You’ll no doubt pass Torsfjorden when driving around the islands and it’s well worth spending a bit of time to see it from all angles.
Torsfjorden is quite a large body of water that is almost completely surrounded by land, good news is that you can drive nearly all of the way around it. When on the E10 (the main route around the islands) near Ramberg, you’ll see a series of bridges that cross a wide fjord. Here you’ll find mountains reflecting in the calm, shallow fjord and boats passing beneath the bridges.
Those up for a hike to one of the most scenic points, Ryten Peak or Kvalvika Beach, will have to pass over the bridges and past Torsfjorden!
After seeing a number of villages with red rorbuers on the shoreline, it will come as a welcome surprise to see the yellow huts of Sakrisoy.
Bright and bold, they are a beautiful contrast to the surrounding sea and there’s also plenty of fish drying racks for those keen to take a closer look at this Norwegian tradition.
Car hire in the Lofoten Islands
Every good road trip needs to get off on the right foot with a good plan of action to hire a car.
When travelling to the Lofoten Islands you have two main choices for arriving. Plane or ferry, and your decision will result in which location you end up starting your road trip.Arriving by plane means you’ll land in Leknes or Svolvær, both toward the north of most popular locations. Leknes is located on Vestvågøy Island and is the closer of the two for accessing iconic locations such as Hamnoy and Reine.
Upon arrival you can opt to hire a car at either airport with big name rental companies like Avis, Hertz and Europcar available to use. Be sure to check the contracts for the inclusion of unlimited miles, that way you can explore every inch of the islands without worrying about going over the limit.
Arriving by ferry will provide two advantages, cheaper car rental and a great place to begin your trip. You can hire a car in Bodo then jump on a ferry with your car and arrive in Sørvågen. Located only 10 minutes from the most photographed location in the Lofoten Islands, Sørvågen is the perfect place to start your road trip and if the ferry arrival times are a little odd (sometimes they depart at 4am, or arrive at midnight) it means you’ll be super close to accommodation when you arrive or depart.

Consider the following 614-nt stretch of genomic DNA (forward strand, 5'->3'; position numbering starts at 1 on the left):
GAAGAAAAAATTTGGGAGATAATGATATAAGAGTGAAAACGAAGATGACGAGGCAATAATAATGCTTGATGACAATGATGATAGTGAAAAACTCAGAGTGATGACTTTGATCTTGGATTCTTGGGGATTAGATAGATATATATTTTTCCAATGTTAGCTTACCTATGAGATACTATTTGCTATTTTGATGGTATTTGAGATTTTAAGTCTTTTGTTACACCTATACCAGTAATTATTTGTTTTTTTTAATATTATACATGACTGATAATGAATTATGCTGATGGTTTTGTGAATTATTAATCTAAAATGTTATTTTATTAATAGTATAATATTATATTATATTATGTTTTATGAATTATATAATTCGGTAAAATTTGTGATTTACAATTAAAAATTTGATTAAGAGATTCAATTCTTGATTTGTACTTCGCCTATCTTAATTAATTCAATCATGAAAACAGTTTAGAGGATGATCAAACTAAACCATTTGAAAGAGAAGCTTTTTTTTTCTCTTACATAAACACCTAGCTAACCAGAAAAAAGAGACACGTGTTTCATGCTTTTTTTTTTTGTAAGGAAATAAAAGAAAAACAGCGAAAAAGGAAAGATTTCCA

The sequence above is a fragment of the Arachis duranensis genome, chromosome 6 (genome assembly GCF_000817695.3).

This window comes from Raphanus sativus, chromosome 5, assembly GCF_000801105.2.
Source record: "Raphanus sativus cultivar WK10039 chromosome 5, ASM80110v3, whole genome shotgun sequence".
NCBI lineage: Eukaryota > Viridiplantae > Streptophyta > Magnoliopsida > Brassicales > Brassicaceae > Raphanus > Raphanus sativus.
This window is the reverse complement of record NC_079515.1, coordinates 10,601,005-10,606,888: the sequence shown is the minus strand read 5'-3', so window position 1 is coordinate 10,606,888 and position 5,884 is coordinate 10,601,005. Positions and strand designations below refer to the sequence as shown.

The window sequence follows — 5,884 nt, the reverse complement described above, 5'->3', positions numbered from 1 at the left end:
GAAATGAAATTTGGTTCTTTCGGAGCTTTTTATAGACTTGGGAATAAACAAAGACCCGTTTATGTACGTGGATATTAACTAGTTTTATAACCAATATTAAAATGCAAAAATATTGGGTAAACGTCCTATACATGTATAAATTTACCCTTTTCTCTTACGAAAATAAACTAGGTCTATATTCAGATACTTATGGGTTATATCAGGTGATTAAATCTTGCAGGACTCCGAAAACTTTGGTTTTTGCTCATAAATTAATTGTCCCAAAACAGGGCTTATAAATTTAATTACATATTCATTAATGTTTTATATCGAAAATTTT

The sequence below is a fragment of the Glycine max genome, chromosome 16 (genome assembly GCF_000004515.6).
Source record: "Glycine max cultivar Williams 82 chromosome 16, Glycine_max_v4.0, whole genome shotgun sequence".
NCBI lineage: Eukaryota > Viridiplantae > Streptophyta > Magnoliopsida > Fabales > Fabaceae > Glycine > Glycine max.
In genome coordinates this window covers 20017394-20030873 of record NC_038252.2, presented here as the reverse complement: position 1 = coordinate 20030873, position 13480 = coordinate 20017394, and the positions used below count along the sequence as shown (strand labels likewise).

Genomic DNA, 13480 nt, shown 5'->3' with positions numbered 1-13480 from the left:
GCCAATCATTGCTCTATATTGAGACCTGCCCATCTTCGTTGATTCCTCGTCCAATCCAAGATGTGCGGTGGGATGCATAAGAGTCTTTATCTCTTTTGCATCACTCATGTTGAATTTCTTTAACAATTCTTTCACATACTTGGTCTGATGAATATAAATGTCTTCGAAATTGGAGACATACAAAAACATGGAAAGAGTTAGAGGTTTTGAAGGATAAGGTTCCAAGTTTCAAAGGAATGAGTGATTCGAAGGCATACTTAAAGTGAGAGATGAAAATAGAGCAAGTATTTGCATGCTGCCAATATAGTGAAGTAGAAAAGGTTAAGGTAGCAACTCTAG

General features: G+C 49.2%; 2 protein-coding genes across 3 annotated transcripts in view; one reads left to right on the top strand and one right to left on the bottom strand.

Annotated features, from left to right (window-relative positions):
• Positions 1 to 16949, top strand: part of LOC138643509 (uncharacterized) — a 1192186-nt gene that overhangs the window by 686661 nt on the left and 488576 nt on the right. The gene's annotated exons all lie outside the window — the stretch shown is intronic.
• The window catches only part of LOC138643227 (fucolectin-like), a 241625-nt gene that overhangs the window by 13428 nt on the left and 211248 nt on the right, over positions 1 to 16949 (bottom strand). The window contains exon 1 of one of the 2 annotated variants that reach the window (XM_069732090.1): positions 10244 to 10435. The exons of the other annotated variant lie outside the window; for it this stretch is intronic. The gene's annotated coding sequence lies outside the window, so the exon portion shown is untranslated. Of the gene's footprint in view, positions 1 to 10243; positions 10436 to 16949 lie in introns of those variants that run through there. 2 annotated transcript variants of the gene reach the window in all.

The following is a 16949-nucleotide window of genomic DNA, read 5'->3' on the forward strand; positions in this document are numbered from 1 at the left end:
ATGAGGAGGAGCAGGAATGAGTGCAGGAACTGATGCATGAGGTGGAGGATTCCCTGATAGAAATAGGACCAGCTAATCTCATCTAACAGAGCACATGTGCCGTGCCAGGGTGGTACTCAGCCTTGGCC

One of the major benefits of arriving by ferry is that you’ll get to witness the view of seeing the Lofoten Islands from the sea, a truly incredible sight! It can have one pretty major disadvantage though, if you’re prone to seasickness (like me, yuck!), the sea can get pretty rough and feel a little like you’re in a tumble dryer floating in the middle of nowhere. Sorry for the reality check, I had to say it, if anything don’t forget your seasick tablets!
Visit Torghatten website for ferry timetables and route information.
Where to stay
Having a base during your road trip is a great way to ensure you’ve got somewhere to chill if the weather isn’t playing in your favour. Surprisingly, a lot of the beautiful locations are within a 60minute drive of one another making it really easy to plan day excursions then return to the same home base.
If you’re someone who likes to see the same place change in varied light and weather conditions, basing yourself at Eliassen Rorbuer in Hamnoy could be a winning move. Here you’re in the most photogenic part of the Lofoten Islands and don’t even have to leave your cabin because the views are right out your window!
Otherwise, if surfing and hikes are more your thing, you can base yourself at Unstad Arctic Surf, known for wetsuit wearing adrenaline junkies who hit the swells whether it’s 20 or -2 degrees. There’s a great feeling of community in Unstad with the local café and hostel offering such a cool vibe, even the toilet is gnarly and decorated with surfing posters as music blares through speakers.
For a third option, you can check out Hattvika Lodge in Ballstad. This place is the definition of affordable luxury and is a series of renovated fishing huts located right on the waterfront. From the apartments you can watch fishing trawlers come and go from the sea, set out for a kayak adventure or the owner Kristian will even take you on a hike for incredible views overlooking the islands.
Have you been to the Lofoten Islands and have some tips to add? Share in the comments below!
For photography location guides to beautiful destinations around the world, check out The Wandering Lens where Lisa shares her professional photo tips too.